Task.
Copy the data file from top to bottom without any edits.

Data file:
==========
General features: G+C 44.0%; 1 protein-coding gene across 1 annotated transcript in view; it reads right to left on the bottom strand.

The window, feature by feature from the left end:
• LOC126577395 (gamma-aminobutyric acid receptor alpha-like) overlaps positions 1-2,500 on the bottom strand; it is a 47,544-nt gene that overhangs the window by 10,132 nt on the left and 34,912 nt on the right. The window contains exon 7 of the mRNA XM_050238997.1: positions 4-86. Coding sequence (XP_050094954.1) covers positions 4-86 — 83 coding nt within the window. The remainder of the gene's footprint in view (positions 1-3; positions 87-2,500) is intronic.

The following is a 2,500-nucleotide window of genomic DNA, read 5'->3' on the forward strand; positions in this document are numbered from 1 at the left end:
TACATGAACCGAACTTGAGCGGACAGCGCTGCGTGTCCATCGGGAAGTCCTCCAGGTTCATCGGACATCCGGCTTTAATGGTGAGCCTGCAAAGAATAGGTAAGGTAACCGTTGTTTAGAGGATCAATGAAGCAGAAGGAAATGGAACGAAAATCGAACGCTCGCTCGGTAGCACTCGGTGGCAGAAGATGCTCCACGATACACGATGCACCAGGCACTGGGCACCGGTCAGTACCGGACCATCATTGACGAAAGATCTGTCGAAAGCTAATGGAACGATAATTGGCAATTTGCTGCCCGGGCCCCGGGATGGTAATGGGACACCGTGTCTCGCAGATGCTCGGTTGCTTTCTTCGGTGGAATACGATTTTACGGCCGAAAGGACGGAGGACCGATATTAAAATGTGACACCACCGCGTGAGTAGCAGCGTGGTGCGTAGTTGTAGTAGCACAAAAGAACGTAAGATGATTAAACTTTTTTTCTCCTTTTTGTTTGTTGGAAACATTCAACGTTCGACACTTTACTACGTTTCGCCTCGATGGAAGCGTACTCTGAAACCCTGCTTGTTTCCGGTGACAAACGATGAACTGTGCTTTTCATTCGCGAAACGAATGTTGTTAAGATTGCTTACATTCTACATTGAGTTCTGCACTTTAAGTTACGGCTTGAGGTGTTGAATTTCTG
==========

General features: G+C 44.0%; 1 protein-coding gene across 1 annotated transcript in view; it reads right to left on the bottom strand.

The window, feature by feature from the left end:
• LOC126577395 (gamma-aminobutyric acid receptor alpha-like) overlaps positions 1-2,500 on the bottom strand; it is a 47,544-nt gene that overhangs the window by 10,132 nt on the left and 34,912 nt on the right. The window contains exon 7 of the mRNA XM_050238997.1: positions 4-86. Coding sequence (XP_050094954.1) covers positions 4-86 — 83 coding nt within the window. The remainder of the gene's footprint in view (positions 1-3; positions 87-2,500) is intronic.

The following is a 2,500-nucleotide window of genomic DNA, read 5'->3' on the forward strand; positions in this document are numbered from 1 at the left end:
TACATGAACCGAACTTGAGCGGACAGCGCTGCGTGTCCATCGGGAAGTCCTCCAGGTTCATCGGACATCCGGCTTTAATGGTGAGCCTGCAAAGAATAGGTAAGGTAACCGTTGTTTAGAGGATCAATGAAGCAGAAGGAAATGGAACGAAAATCGAACGCTCGCTCGGTAGCACTCGGTGGCAGAAGATGCTCCACGATACACGATGCACCAGGCACTGGGCACCGGTCAGTACCGGACCATCATTGACGAAAGATCTGTCGAAAGCTAATGGAACGATAATTGGCAATTTGCTGCCCGGGCCCCGGGATGGTAATGGGACACCGTGTCTCGCAGATGCTCGGTTGCTTTCTTCGGTGGAATACGATTTTACGGCCGAAAGGACGGAGGACCGATATTAAAATGTGACACCACCGCGTGAGTAGCAGCGTGGTGCGTAGTTGTAGTAGCACAAAAGAACGTAAGATGATTAAACTTTTTTTCTCCTTTTTGTTTGTTGGAAACATTCAACGTTCGACACTTTACTACGTTTCGCCTCGATGGAAGCGTACTCTGAAACCCTGCTTGTTTCCGGTGACAAACGATGAACTGTGCTTTTCATTCGCGAAACGAATGTTGTTAAGATTGCTTACATTCTACATTGAGTTCTGCACTTTAAGTTACGGCTTGAGGTGTTGAATTTCTG